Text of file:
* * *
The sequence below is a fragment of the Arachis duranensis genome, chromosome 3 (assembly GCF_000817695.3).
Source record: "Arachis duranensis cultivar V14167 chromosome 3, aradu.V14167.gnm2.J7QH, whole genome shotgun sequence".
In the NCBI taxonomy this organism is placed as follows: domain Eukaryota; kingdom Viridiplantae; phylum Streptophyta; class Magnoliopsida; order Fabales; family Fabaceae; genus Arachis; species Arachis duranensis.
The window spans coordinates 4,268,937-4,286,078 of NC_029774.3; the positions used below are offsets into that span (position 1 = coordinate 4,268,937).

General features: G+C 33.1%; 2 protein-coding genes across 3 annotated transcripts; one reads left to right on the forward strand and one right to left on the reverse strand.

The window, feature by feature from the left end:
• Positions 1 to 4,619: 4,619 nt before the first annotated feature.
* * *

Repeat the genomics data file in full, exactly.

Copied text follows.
The sequence below is a fragment of the Arachis duranensis genome, chromosome 3 (assembly GCF_000817695.3).
Source record: "Arachis duranensis cultivar V14167 chromosome 3, aradu.V14167.gnm2.J7QH, whole genome shotgun sequence".
In the NCBI taxonomy this organism is placed as follows: domain Eukaryota; kingdom Viridiplantae; phylum Streptophyta; class Magnoliopsida; order Fabales; family Fabaceae; genus Arachis; species Arachis duranensis.
The window spans coordinates 4,268,937-4,286,078 of NC_029774.3; the positions used below are offsets into that span (position 1 = coordinate 4,268,937).

General features: G+C 33.1%; 2 protein-coding genes across 3 annotated transcripts; one reads left to right on the forward strand and one right to left on the reverse strand.

The window, feature by feature from the left end:
• Positions 1 to 4,619: 4,619 nt before the first annotated feature.